The optimism of this couple can be summed up in everything I've already listed, but it's important enough to merit its own category. Ben and Leslie's relationship basically boils down to one phrase: "Everything will be okay." They love each other, they like each other, and they both have the drive and compassion to work through the situations when those things aren't quite enough. If any two people are "relationship goals," it's these two; they're both kind, successful people who randomly found each other and never left each other's side once they did. They push each other to be better while celebrating all the great things they already are, they give each other hope when one starts to stumble, and they are true life partners.

Cover Image Credit: Crushable

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Your Wait time At Theme Parks Is Not Unfair, You're Just Impatient

Your perceived wait time is always going to be longer than your actual wait time if you can't take a minute to focus on something other than yourself.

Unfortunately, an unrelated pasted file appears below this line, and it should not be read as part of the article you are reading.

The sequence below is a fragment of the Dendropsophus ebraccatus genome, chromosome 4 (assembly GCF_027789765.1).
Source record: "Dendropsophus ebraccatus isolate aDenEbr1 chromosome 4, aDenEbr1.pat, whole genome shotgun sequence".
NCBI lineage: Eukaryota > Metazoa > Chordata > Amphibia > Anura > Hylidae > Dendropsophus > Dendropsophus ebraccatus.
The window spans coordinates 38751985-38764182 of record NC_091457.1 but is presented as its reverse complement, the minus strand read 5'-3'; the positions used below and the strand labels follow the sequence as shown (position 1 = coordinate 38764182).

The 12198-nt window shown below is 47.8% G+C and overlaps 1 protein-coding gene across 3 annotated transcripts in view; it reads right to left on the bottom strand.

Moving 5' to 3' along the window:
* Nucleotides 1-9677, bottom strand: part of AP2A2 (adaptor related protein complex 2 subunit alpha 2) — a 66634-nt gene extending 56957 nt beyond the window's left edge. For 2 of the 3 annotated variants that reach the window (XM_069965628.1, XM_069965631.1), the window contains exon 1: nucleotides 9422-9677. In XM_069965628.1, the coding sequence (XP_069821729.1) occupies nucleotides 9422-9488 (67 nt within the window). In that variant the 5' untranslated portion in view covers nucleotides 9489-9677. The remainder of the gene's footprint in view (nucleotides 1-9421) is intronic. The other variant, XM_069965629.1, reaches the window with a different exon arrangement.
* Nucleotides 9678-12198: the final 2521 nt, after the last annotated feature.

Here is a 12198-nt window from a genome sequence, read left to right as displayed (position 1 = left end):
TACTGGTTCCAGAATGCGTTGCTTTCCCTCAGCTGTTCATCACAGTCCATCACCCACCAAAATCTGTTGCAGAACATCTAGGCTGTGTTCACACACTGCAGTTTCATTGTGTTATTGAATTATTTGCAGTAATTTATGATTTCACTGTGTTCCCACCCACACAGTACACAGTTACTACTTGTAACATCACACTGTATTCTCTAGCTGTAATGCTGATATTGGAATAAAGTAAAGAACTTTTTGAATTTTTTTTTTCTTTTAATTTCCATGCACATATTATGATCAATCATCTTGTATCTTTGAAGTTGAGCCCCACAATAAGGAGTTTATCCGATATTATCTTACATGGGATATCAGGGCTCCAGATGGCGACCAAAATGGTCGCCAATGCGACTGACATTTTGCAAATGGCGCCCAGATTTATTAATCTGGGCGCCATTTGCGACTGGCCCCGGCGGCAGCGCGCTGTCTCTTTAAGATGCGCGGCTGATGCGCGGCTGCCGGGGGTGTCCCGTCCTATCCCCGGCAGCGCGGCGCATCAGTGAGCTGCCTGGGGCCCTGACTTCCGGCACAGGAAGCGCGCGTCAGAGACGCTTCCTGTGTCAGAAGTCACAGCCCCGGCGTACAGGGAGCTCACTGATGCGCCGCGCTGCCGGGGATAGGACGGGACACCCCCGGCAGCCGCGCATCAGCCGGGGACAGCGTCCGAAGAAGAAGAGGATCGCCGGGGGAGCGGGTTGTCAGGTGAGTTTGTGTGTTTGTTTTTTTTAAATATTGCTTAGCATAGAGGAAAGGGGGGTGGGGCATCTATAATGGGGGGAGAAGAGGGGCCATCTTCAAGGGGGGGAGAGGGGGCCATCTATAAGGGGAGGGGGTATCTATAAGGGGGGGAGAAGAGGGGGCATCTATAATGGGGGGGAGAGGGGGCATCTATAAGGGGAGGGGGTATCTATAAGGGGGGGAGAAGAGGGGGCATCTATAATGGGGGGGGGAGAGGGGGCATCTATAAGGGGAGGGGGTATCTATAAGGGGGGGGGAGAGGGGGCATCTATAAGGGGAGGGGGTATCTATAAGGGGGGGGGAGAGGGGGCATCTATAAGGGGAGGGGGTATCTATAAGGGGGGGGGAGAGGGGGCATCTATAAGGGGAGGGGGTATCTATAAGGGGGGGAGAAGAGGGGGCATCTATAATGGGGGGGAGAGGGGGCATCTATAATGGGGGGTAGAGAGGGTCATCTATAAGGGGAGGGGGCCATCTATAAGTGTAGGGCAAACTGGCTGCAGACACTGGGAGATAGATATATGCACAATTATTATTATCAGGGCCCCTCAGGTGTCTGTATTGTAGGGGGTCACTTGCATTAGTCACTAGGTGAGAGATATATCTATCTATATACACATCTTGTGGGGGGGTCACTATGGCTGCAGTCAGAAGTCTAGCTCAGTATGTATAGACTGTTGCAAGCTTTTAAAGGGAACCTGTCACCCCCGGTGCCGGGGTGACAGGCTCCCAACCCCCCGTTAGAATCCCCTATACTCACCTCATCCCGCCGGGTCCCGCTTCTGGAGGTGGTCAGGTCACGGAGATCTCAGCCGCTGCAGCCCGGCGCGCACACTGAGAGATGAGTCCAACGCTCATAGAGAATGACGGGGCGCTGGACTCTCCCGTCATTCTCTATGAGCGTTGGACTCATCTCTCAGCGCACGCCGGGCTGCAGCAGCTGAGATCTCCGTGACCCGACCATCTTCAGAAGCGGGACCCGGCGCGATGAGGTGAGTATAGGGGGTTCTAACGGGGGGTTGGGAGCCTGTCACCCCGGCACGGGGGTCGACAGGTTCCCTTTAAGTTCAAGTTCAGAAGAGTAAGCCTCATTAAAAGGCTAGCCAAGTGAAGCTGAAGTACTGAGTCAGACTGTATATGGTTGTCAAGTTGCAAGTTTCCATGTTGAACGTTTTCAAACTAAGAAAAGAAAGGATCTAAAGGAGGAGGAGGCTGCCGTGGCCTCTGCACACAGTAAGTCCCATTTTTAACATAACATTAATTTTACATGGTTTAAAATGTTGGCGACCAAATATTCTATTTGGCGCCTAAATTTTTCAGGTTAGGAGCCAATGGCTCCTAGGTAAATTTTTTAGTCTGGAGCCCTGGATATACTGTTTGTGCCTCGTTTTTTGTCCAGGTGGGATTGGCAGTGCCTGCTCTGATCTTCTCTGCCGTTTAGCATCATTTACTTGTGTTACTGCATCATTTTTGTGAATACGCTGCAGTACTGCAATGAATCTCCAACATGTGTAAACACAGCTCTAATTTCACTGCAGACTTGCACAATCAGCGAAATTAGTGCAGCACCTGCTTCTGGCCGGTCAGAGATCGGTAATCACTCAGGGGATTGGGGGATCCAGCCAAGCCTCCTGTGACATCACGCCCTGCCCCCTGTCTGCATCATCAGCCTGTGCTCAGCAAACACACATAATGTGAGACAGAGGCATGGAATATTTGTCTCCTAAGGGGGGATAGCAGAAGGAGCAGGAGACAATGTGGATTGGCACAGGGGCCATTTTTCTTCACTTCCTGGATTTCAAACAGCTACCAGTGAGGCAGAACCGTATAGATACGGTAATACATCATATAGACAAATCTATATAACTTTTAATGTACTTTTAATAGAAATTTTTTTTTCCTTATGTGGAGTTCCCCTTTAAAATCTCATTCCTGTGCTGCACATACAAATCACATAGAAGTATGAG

Toy Story Land at Disney's Hollywood Studios "unboxed" on June 30, 2018. My friend and I decided to brave the crowds on opening day. We got to the park around 7 AM only to find out that the park opened around 6 AM. Upon some more scrolling through multiple Disney Annual Passholder Facebook groups, we discovered that people were waiting outside the park as early as 1 AM.

We knew we'd be waiting in line for the bulk of the Toy Story Land unboxing day. There were four main lines in the new land: the line to enter the land; the line for Slinky Dog Dash, the new roller coaster; the line for Alien Spinning Saucers, the easier of the new rides in the land; Toy Story Mania, the (now old news) arcade-type ride; and the new quick-service restaurant, Woody's Lunchbox (complete with grilled cheese and "grown-up drinks").